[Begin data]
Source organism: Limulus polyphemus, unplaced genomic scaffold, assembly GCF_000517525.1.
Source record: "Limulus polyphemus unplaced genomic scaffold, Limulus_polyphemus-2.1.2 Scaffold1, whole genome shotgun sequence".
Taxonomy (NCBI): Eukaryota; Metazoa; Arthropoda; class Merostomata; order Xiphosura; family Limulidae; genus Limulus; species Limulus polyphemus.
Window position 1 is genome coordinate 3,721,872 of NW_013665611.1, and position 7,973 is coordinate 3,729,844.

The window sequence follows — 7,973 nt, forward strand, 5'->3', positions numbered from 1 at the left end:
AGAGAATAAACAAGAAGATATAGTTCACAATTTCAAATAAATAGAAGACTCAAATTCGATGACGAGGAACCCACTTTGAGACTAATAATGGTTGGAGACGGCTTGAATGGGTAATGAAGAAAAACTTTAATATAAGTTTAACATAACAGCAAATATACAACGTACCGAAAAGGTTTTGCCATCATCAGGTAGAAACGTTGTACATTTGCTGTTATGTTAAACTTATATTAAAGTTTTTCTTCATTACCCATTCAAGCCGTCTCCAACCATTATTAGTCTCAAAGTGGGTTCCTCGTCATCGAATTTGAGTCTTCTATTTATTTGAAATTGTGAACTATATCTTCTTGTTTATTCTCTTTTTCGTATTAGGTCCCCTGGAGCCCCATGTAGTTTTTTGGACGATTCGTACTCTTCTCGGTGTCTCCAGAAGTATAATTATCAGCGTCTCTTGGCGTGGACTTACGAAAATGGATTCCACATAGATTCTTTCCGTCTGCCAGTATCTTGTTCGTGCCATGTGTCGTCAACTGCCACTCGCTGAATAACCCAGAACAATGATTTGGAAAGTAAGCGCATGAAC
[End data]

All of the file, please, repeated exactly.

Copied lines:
Source organism: Limulus polyphemus, unplaced genomic scaffold, assembly GCF_000517525.1.
Source record: "Limulus polyphemus unplaced genomic scaffold, Limulus_polyphemus-2.1.2 Scaffold1, whole genome shotgun sequence".
Taxonomy (NCBI): Eukaryota; Metazoa; Arthropoda; class Merostomata; order Xiphosura; family Limulidae; genus Limulus; species Limulus polyphemus.
Window position 1 is genome coordinate 3,721,872 of NW_013665611.1, and position 7,973 is coordinate 3,729,844.

The window sequence follows — 7,973 nt, forward strand, 5'->3', positions numbered from 1 at the left end:
AGAGAATAAACAAGAAGATATAGTTCACAATTTCAAATAAATAGAAGACTCAAATTCGATGACGAGGAACCCACTTTGAGACTAATAATGGTTGGAGACGGCTTGAATGGGTAATGAAGAAAAACTTTAATATAAGTTTAACATAACAGCAAATATACAACGTACCGAAAAGGTTTTGCCATCATCAGGTAGAAACGTTGTACATTTGCTGTTATGTTAAACTTATATTAAAGTTTTTCTTCATTACCCATTCAAGCCGTCTCCAACCATTATTAGTCTCAAAGTGGGTTCCTCGTCATCGAATTTGAGTCTTCTATTTATTTGAAATTGTGAACTATATCTTCTTGTTTATTCTCTTTTTCGTATTAGGTCCCCTGGAGCCCCATGTAGTTTTTTGGACGATTCGTACTCTTCTCGGTGTCTCCAGAAGTATAATTATCAGCGTCTCTTGGCGTGGACTTACGAAAATGGATTCCACATAGATTCTTTCCGTCTGCCAGTATCTTGTTCGTGCCATGTGTCGTCAACTGCCACTCGCTGAATAACCCAGAACAATGATTTGGAAAGTAAGCGCATGAAC